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Congressman Upton's New Energy Plan a Framework for 'Climate Suicide'
When Congressman Fred Upton (R-MI), chairman of the House Committee on Energy and Commerce, introduces a "legislative framework" for energy with the Orwellian name of The Architecture of Abundance, you should probably perk up your ears and pay attention. That's Fred Upton, as in climate denier Fred Upton, who as recently as 2009 actually supported the reduction of greenhouse gas emissions.
But apparently the big campaign contributions he has received from fossil fuel tycoons Charlie and David Koch started whispering sweet nothings in Upton's ear and changed his mind. In December 2010, he co-authored a Wall Street Journal editorial with Tim Phillips, president of the Koch-funded Americans for Prosperity, in which he called the U.S. Environmental Protection Agency's (EPA) regulation of greenhouse gases a "move [that] represents an unconstitutional power grab that will kill millions of jobs."
"The best solution is for Congress to overturn the EPA's proposed greenhouse gas regulations outright," they asserted. "Cuts in carbon emissions would mean significantly higher electricity prices. We think the American consumer would prefer not to be skinned by Obama's EPA."
In February 2011, he stated in an interview with National Journal Live that he did not believe global warming was manmade. So the contents of The Architect of Abundance shouldn't come as a big surprise, and will likely elicit as little enthusiasm from environmental advocates as they did when he posted the announcement on his Facebook page.
Upton and Energy and Power Subcommittee chairman Ed Whitfield of Kentucky said in releasing the plan yesterday, "Our energy realities have changed dramatically—we’ve gone from bust to boom practically overnight. Today’s energy policies are lagging far behind, and are better suited for the gas lines in the 1970s than this new era of abundance. We need policies that meet today’s needs and are focused on the future, and that starts with building the Architecture of Abundance."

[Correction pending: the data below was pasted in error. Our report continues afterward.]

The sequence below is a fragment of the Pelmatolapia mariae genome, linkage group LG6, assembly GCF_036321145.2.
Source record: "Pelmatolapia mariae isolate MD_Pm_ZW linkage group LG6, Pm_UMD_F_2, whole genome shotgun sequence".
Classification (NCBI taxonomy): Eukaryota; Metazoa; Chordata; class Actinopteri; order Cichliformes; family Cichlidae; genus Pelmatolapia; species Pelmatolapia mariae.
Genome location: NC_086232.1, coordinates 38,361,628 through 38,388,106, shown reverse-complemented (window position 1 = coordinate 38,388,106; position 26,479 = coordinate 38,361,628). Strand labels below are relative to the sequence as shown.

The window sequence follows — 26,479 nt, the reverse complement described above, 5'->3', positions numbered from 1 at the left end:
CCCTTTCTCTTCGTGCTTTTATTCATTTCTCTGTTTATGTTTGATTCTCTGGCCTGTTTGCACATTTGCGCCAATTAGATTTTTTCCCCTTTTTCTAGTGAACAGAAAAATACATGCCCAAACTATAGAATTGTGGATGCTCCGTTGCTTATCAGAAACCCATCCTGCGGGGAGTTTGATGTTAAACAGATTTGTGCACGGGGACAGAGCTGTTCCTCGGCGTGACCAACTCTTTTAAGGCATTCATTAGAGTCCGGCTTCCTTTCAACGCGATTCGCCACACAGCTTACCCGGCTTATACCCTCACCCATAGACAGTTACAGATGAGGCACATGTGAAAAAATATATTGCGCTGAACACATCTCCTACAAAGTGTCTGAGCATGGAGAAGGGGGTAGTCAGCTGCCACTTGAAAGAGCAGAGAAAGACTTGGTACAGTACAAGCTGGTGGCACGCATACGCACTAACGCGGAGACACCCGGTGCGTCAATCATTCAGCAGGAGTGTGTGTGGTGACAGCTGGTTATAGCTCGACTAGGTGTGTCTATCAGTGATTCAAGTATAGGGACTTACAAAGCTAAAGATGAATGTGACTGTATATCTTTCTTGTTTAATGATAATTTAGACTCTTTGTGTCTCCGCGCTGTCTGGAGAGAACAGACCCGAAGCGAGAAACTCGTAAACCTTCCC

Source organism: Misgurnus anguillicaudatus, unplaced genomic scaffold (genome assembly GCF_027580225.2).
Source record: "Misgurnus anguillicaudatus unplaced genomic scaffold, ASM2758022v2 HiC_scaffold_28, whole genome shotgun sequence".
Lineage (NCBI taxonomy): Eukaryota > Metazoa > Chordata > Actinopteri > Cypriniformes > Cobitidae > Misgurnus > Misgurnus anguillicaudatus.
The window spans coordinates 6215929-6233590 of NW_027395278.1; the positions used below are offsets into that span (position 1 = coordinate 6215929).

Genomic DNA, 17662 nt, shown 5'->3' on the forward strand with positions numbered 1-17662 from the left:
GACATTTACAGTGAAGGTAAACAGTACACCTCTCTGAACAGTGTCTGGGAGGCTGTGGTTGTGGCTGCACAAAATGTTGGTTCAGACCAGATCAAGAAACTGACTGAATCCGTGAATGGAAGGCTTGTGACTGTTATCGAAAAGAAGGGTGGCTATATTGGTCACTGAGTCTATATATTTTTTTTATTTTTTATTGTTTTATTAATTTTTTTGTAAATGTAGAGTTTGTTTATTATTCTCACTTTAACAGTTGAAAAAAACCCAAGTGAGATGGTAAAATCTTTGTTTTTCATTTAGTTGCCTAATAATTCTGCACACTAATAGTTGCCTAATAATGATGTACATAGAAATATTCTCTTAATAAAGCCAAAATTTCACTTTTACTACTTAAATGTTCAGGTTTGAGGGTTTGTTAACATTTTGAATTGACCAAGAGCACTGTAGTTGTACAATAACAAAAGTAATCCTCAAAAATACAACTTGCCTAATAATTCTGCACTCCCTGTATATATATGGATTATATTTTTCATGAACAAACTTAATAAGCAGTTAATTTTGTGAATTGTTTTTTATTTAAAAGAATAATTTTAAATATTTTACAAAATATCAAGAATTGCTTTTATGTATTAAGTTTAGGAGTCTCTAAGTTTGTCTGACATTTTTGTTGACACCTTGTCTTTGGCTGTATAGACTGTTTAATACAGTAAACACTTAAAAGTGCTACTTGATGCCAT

In Upton's plan, that "architecture" should focus on making delivery easier and more profitable for the oil and gas sectors.
The plan's opening section, "Modernizing Infrastructure," says, "America faces different energy challenges today than it did a decade ago. Chief among them is a shortage of modern energy infrastructure to carry abundant new supplies of oil and gas to consumers. These challenges threaten energy reliability and affordability. For example, delays and red tape in the permitting process prevent America from constructing the safest, most reliable, and oftentimes more environmentally sound routes of energy delivery."
Friends of the Earth climate and energy campaigner Lukas Ross responded, "What Chairman Upton calls a framework for 'energy abundance' is actually a framework for climate suicide. Science tells us that solving the climate crisis means leaving fossil fuels in the ground and stopping dirty fuel infrastructure in its tracks. By doubling down on more infrastructure, Upton’s framework amounts to an official policy of climate denial. After pushing a bill to approve one dirty, unsafe pipeline, Chairman Upton is now continuing down Big Oil’s wish list with a plan to grease the approval process for unsafe infrastructure investments."
The framework's second section "21st Century Energy Workforce" is a handful of generalities about jobs and education. Part III, "Energy Diplomacy in a Changing World," advocates making the U.S. less dependent on OPEC and "improv [ing] coordination and strengthen [ing] energy partnerships with our North American neighbors and to establish a process to evaluate how energy permitting decisions impact international energy security." In other words, approve the Keystone XL pipeline.
Finally, in section IV, "Efficiency and Accountability," Upton again devolves into vagueness, advocating for more efficiency and "reducing government waste." He concludes with yet another attack on his favorite punching bag, the EPA, saying "The committee will also address regulatory overreach of the Environmental Protection Agency, including its power plant rules under Section 111 of the Clear Air Act and recent ozone proposal. And the committee will continue to monitor EPA's methane efforts and its management of the Renewable Fuel Standard as well as the administration's overall Climate Action Plan and climate spending and activities."
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